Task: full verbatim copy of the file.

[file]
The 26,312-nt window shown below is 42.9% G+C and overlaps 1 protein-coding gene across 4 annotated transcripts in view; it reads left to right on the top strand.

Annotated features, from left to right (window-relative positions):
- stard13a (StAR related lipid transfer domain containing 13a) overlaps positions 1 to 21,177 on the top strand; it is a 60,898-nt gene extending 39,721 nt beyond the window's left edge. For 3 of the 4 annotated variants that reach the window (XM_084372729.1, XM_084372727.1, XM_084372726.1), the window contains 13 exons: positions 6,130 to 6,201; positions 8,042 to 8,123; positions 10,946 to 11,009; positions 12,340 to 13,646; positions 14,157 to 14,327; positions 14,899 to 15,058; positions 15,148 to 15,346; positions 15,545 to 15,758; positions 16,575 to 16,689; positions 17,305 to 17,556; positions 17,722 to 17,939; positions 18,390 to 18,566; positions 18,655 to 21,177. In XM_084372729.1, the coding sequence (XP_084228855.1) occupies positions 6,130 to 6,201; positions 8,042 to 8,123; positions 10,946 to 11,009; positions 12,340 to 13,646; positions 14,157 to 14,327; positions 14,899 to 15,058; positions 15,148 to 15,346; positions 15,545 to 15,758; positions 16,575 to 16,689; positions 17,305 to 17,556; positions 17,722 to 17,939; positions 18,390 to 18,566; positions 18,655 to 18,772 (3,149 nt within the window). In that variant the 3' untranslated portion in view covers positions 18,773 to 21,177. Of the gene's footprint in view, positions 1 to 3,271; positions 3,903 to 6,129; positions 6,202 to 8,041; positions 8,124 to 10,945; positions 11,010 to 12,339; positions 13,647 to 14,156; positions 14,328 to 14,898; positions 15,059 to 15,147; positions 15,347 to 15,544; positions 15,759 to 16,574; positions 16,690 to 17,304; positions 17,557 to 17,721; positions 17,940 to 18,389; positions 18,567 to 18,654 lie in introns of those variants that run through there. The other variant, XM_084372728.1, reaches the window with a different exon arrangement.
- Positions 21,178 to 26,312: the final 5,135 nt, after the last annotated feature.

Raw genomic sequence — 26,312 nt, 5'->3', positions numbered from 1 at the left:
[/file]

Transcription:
The 26,312-nt window shown below is 42.9% G+C and overlaps 1 protein-coding gene across 4 annotated transcripts in view; it reads left to right on the top strand.

Annotated features, from left to right (window-relative positions):
- stard13a (StAR related lipid transfer domain containing 13a) overlaps positions 1 to 21,177 on the top strand; it is a 60,898-nt gene extending 39,721 nt beyond the window's left edge. For 3 of the 4 annotated variants that reach the window (XM_084372729.1, XM_084372727.1, XM_084372726.1), the window contains 13 exons: positions 6,130 to 6,201; positions 8,042 to 8,123; positions 10,946 to 11,009; positions 12,340 to 13,646; positions 14,157 to 14,327; positions 14,899 to 15,058; positions 15,148 to 15,346; positions 15,545 to 15,758; positions 16,575 to 16,689; positions 17,305 to 17,556; positions 17,722 to 17,939; positions 18,390 to 18,566; positions 18,655 to 21,177. In XM_084372729.1, the coding sequence (XP_084228855.1) occupies positions 6,130 to 6,201; positions 8,042 to 8,123; positions 10,946 to 11,009; positions 12,340 to 13,646; positions 14,157 to 14,327; positions 14,899 to 15,058; positions 15,148 to 15,346; positions 15,545 to 15,758; positions 16,575 to 16,689; positions 17,305 to 17,556; positions 17,722 to 17,939; positions 18,390 to 18,566; positions 18,655 to 18,772 (3,149 nt within the window). In that variant the 3' untranslated portion in view covers positions 18,773 to 21,177. Of the gene's footprint in view, positions 1 to 3,271; positions 3,903 to 6,129; positions 6,202 to 8,041; positions 8,124 to 10,945; positions 11,010 to 12,339; positions 13,647 to 14,156; positions 14,328 to 14,898; positions 15,059 to 15,147; positions 15,347 to 15,544; positions 15,759 to 16,574; positions 16,690 to 17,304; positions 17,557 to 17,721; positions 17,940 to 18,389; positions 18,567 to 18,654 lie in introns of those variants that run through there. The other variant, XM_084372728.1, reaches the window with a different exon arrangement.
- Positions 21,178 to 26,312: the final 5,135 nt, after the last annotated feature.

Raw genomic sequence — 26,312 nt, 5'->3', positions numbered from 1 at the left: